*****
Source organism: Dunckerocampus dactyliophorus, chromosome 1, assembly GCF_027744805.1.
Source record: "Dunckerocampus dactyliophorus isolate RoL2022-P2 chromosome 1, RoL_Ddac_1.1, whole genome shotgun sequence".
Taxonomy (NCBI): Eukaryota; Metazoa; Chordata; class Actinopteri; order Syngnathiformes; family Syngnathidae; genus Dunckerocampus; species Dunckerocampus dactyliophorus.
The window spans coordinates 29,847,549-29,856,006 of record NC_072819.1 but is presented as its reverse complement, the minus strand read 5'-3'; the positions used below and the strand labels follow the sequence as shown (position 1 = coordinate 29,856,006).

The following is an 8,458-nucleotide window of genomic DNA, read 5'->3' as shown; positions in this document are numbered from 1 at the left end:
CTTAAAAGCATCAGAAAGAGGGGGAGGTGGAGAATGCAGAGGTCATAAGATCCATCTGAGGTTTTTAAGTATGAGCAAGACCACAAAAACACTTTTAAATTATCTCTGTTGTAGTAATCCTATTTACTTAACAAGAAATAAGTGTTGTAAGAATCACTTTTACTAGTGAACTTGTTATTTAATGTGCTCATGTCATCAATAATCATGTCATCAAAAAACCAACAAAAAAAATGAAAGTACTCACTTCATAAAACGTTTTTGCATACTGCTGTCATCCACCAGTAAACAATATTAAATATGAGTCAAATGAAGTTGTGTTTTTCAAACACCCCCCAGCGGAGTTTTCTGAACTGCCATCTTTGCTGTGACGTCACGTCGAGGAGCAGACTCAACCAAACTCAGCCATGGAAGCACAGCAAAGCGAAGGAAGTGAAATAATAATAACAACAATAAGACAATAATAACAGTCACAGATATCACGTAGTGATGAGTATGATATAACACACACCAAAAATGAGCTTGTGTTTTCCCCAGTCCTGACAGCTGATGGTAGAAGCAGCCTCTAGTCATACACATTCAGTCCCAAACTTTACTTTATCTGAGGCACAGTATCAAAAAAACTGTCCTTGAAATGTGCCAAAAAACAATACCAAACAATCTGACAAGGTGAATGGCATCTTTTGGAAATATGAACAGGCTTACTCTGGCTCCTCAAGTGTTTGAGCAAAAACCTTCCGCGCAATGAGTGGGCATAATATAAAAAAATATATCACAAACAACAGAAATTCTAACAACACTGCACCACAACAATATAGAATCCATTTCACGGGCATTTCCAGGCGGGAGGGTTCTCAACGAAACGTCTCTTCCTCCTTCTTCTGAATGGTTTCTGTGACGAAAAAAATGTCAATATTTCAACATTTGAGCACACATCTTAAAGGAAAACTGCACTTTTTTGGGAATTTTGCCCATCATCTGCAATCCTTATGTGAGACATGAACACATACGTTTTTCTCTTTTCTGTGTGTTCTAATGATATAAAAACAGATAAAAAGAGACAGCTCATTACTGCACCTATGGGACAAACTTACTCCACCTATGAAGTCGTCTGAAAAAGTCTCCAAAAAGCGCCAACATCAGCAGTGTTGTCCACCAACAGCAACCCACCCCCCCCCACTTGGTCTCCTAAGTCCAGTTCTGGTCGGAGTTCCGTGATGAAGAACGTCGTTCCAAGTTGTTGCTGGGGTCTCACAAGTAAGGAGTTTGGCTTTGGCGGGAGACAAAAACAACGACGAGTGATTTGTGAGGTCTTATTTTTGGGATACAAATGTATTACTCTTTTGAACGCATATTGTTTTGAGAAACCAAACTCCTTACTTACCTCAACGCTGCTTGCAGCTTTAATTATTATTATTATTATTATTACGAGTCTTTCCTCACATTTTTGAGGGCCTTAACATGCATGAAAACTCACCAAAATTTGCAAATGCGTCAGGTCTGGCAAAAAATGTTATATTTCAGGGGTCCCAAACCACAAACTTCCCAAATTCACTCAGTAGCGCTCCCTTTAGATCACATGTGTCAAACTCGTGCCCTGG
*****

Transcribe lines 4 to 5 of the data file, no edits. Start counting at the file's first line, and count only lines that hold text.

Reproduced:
The window spans coordinates 29,847,549-29,856,006 of record NC_072819.1 but is presented as its reverse complement, the minus strand read 5'-3'; the positions used below and the strand labels follow the sequence as shown (position 1 = coordinate 29,856,006).

The following is an 8,458-nucleotide window of genomic DNA, read 5'->3' as shown; positions in this document are numbered from 1 at the left end: